Podcasts

https://history.as.uky.edu/sites/default/files/02-12-22_%20UKATH%20-%20CIBS.mp3

By Jenny Wells-Hosley

LEXINGTON, Ky. (Feb. 15, 2021) — “We cannot understand where humanity has been and where we are going without Black Studies.”

This is the mantra of the Commonwealth Institute for Black Studies (CIBS) — a multidisciplinary research...

Published February 16, 2022
https://history.as.uky.edu/sites/default/files/2022-02-10%20BTB%20-%20Anastasia%20Curwood%20%28Commonwealth%20Institute%20for%20Black%20Studies%29.mp3

By Kody Kiser and Jenny Wells-Hosley

LEXINGTON, Ky. (Feb. 14, 2022) — In the fall of 2020, the University of Kentucky announced plans to establish the Commonwealth Institute for Black Studies (CIBS) — a multidisciplinary program designed to highlight UK’s growing research around issues of race and racism.

The interdisciplinary institute establishes research clusters across the campus and promotes the university’s growing research and...

Published February 14, 2022

By Kody Kiser

LEXINGTON, Ky. (Aug. 10, 2020) — The discussions over removal of Confederate memorials in the United States have been some of the more prominent ones in our current cultural landscape. Gaining momentum from other recent social movements that are happening concurrently, from Black Lives Matter to #MeToo and beyond, the focus of these discussions now seems to have widened to include memorials and statues that go well further back than the American Civil War, and beyond the borders of this...

Published August 10, 2020

By Jay Blanton and Kody Kiser 

LEXINGTON, Ky. (June 22, 2020) — Tracy Campbell is the E. Vernon Smith and Eloise C. Smith Professor of American History at the University of Kentucky. He has written well-received accounts of voter fraud in the country, a biography of the Gateway Arch and a compelling biography of Ed Prichard, a legendary name in Kentucky politics whose life was a story of tragedy and redemption.

Recently, Campbell’s latest book was published...

Published June 22, 2020

 

From Florida to California, from Alabama to Maine, monuments to the Confederacy have been under increased scrutiny and the subject of efforts to either preserve them or remove them from the grounds they occupy.

In an effort to get more perspective on the swirling controversy around the future of these statues, this week’s episode of "Behind the Blue" features Amy Murrell Taylor, from the Department of History in the UK College of Arts and Sciences. A 2016 winner of the UK Alumni Association’s Great Teacher Award, Taylor...

Published September 8, 2017
By Vice President for Research Lisa Cassis Abigail Firey didn’t set out to blaze trails in digital humanities. But that’s exactly what has happened in her quest to get a grasp on the enormous corpus of unpublished manuscripts that are part of her work in medieval canon law. In this podcast Firey, the Theodore A. Hallam Professor (2017-2019) in the Department of History and a University Research Professor, recalls the chance encounter that changed her trajectory. “In 2007 a researcher at UK in the Classics Department, Ross Scaife—deeply beloved—ran into me outside the library. And I was...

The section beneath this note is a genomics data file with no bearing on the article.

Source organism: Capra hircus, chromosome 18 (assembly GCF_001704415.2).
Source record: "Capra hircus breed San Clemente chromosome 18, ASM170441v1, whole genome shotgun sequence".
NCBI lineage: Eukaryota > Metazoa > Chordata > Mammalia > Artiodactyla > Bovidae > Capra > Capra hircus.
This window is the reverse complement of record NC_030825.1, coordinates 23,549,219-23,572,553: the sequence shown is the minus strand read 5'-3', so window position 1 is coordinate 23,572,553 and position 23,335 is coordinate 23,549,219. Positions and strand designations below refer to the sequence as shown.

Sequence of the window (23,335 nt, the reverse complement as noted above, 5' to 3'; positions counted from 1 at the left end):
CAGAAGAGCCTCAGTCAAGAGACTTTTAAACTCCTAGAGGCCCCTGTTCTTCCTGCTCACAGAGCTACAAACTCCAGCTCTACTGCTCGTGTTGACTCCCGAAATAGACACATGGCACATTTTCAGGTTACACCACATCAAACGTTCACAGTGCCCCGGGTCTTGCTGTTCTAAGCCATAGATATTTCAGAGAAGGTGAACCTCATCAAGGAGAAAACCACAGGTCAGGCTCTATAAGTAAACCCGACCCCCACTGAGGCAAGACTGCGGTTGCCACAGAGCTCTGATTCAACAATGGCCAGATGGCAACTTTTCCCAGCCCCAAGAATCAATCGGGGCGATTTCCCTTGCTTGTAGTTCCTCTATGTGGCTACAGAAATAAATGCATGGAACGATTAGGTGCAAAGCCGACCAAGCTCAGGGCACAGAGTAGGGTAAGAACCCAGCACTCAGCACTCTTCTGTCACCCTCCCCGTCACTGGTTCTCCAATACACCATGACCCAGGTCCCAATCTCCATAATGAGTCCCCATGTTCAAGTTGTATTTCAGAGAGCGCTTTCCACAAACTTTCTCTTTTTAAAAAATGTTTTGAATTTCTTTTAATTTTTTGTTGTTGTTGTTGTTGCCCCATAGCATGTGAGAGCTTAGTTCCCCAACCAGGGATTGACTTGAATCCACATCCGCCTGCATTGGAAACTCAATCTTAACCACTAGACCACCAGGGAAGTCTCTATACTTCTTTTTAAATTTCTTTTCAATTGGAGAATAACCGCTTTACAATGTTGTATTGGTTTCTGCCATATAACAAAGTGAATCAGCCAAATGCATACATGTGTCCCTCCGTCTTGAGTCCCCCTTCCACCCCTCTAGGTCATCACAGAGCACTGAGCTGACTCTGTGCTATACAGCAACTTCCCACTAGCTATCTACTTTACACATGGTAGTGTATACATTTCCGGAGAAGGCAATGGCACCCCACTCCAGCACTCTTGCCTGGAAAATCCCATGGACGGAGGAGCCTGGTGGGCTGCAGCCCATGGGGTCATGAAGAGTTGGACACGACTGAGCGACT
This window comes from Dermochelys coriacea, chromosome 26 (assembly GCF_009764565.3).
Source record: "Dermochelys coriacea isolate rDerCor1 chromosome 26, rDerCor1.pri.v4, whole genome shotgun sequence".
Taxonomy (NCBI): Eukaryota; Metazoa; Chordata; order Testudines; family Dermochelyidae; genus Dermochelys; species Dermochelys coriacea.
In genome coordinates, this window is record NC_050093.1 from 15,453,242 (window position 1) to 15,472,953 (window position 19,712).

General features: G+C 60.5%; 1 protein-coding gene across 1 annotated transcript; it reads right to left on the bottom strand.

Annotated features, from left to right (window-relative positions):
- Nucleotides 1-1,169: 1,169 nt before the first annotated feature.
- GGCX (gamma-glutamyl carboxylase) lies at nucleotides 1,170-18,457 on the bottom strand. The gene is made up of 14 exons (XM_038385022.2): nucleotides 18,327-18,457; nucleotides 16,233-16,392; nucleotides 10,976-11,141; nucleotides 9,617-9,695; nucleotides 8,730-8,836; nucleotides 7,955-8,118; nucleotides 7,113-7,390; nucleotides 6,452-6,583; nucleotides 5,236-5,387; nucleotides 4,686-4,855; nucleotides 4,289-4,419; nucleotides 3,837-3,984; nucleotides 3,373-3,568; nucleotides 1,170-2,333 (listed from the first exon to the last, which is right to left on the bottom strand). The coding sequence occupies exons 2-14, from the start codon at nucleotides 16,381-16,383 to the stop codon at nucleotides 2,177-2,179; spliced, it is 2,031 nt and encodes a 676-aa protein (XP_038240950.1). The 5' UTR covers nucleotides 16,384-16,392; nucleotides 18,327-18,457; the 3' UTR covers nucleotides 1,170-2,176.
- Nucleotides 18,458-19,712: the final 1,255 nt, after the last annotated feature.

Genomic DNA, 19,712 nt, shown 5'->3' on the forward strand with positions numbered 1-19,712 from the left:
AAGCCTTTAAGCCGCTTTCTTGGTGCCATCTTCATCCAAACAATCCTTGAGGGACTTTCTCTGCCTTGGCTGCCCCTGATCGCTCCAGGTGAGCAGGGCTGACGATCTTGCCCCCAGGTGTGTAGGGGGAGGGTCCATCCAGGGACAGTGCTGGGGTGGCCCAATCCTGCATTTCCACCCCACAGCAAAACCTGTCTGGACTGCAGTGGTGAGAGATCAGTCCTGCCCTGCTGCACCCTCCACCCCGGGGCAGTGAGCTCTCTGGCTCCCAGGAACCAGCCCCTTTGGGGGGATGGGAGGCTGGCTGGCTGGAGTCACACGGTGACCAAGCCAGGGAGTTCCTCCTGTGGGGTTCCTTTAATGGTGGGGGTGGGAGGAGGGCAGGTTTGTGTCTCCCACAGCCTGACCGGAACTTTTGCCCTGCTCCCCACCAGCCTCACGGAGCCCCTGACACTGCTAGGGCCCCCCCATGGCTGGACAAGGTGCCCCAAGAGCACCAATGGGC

Published July 18, 2017

After years of artistic license, is Hollywood finally getting history right?

Join prof. Amy Murrell Taylor and graduate student Wes Farmer as they discuss the Civil War, Hollywood, and History with Rachel Herrington.

Published April 24, 2017

"UK at the Half" interview with UK history Professor Gerald Smith about the Kentucky African American Encyclopedia.

Now celebrated in several nations around the world, Black History Month began humbly when noted historian Carter G. Woodson and other African American leaders urged the nation to recognize a “Negro History Week” in February 1926. Fifty years later, President Gerald Ford officially designated February as Black History Month, defining it as an annual celebration of the achievements of African Americans and their roles in U.S. history. At the time, he urged the...

Published February 6, 2017

Kenneth Adams is about to embark on the adventure of a lifetime.  After graduating with a bachelor’s degree in history from the University of Kentucky, he will spend 27 months as a Peace Corps volunteer in Zambia.   

Published January 20, 2016

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